Past the sarcophagi laid down on the dirt floor.
I'm in your church at night,
Singing hallelujah at the top of my lungs.
—"I'm in Your Church at Night," Active Child
The other day as I browsed Facebook, I came across an item in my news feed, shared by several and liked by many, called "Puritan Valentine's Day Cards." They were, in themselves nothing terribly offensive, and they were even a little funny. But the sight of them made me angry, in a way I am still struggling to put into words. It has to do with false assumptions, smug superiority, and the loss of once-treasured ideas and values. More basically, it has to do with my defensiveness about the Puritans.
Before I try to put all of that into words, I want to take a moment and explain what's wrong with the cards themselves. I went to the source and selected two illustrative examples.
In a word: no. The Puritans were all about sex. They thought sex was totally amazing and sweet, and that you should be doing it all the time, that you should engage in it "with good will and delight, willingly, readily, and cheerfully." They just thought you had to be married to do it, which, if you think about it, so did the whole rest of Western society back in the day.
In point of fact, Puritan sexual thought was a rejection of Catholic thought at the time, which said that it was better to be a virgin than to have sex, and that you should only get married and have sex if you really, really needed to. But if you did, you were less okay than people who stayed celibate their whole lives. Puritans had the more balanced, realistic, and generally positive view of sex. If you don't believe me, check out this engaging blog post and this classic article on the subject.
This one's a little tougher to answer with a straight "no," but not much. Have you checked out what was going on in Europe in the 16th-18th centuries? Witch hunts and trials were a regular feature of cultural life for hundreds of years. What would be remarkable is if you had a group that managed to keep it down to say, one witch hunt in its existence. Which is basically what the Salem witch trials were: American Puritans' one witch hunt. In Marilynne Robinson's words: "For Europeans, our Puritans showed remarkably little tendency to hunt witches, yet one lapse, repented of by those who had a part in it, has stigmatized them as uniquely inclined to this practice." Sarah Vowell puts it even more pointedly, moving the comparison from the Puritans' fellow 17th-century dwellers to our own time: "Check out those barbarian idiots with their cockamamie farce of a legal system, locking people up for fishy reasons and putting their criminals to death. Good thing Americans put an end to all that nonsense long ago."
My dad always said that the conclusion of an essay should answer the question: so what? The more specific questions in this case are: so what if we make fun of the Puritans for being witch-crazy and sexually repressed? (They're dead, after all, and it's fun!) Why ruin a little Valentine's Day humor with a diatribe about irrelevant facts?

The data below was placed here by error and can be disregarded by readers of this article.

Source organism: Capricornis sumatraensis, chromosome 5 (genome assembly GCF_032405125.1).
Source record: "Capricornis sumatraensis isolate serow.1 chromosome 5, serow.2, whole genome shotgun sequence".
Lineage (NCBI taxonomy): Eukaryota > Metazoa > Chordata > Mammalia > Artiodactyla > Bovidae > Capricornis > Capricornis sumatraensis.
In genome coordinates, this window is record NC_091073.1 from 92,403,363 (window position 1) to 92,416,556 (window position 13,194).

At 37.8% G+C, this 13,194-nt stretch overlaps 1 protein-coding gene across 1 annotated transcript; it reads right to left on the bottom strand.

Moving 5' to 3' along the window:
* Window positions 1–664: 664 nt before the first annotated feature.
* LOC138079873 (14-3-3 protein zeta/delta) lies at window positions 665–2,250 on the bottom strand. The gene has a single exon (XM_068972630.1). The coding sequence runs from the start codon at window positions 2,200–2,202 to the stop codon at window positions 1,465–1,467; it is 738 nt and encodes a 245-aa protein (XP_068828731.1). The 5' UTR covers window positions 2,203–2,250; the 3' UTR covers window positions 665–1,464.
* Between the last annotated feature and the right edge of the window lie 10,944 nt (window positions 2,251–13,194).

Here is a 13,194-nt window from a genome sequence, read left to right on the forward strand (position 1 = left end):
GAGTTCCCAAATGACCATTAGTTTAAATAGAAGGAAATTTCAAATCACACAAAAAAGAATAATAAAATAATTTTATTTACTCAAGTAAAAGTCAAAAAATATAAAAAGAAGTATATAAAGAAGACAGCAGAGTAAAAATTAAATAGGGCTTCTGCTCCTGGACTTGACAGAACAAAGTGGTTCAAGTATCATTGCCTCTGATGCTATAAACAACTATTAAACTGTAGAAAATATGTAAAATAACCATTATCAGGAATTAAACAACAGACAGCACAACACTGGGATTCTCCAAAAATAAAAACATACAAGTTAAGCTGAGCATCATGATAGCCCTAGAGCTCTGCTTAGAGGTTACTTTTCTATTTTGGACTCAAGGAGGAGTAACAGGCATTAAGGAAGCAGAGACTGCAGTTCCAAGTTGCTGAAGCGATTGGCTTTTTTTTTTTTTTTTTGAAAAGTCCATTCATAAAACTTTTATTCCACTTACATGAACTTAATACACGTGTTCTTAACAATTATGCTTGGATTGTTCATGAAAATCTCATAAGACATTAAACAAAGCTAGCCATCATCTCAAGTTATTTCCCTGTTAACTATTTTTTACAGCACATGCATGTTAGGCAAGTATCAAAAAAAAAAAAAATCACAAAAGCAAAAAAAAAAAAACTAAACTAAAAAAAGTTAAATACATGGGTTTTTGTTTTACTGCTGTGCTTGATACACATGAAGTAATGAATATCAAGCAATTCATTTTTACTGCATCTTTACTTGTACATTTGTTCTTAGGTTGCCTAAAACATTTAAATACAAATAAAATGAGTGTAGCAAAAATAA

Because when we ignore the Puritans, or make fun of them and dismiss them, when we use "puritanical" to refer to sexual or general repressiveness, we "make ourselves ignorant and contemptuous of the first two or three hundred years of one major strain of our civilization," in Robinson's words. The Puritans in America were strange, yes; they were very different from us, and some of the things they did were pretty abhorrent (their treatment of Native Americans, for example). But many of the legitimate problems we have with the Puritans are problems we have with people from the era they came from in general; we should "keep in mind that these are more or less medieval people who are chronologically closer to Chaucer's Canterbury Tales than to The Wire" (Vowell).
The Puritans "established great universities and institutions and an enlightened political order," they "encouraged simplicity in dress and manner and an aesthetic interest in the functional which became bone and marrow of what we consider modern," and, most remarkably, they "quickly achieved unprecedented levels of literacy, longevity, and mass prosperity, or happiness as it was called in those days" (all quotes from Robinson). They were totally rad in a lot of ways, in other words, and if we make ourselves ignorant of how cool they were, we lose the attendant lessons we might teach ourselves, and the inspiration we might find, from their example.
My advice, in short, is this: by all means make fun of historical figures and societies. They had things that were eccentric or just plain wrong with them. But, if you're going to do that, make sure you know what you're talking about. And don't forget to look for the good, noble, and inspiring things in those figures and societies. In fact, do that first.
First quote is from William Gouge, "an English minister whose guide to domestic relations was read by New Englanders" (Sexual revolution in Early America, by Richard Godbeer).
Other quotes are from The Death of Adam, by Marylinne Robinson, pgs. 150-152, and The Wordy Shipmates, by Sarah Vowell, pg. 20 and pg. 57, respectively. I highly and heartily recommend both of these books.
Photo 1 & 4 source: http://ushistoryimages.com/puritan-life.shtm
Photo 2 & 3 source: http://www.collegehumor.com/article/6870031/puritan-valentines-day-cards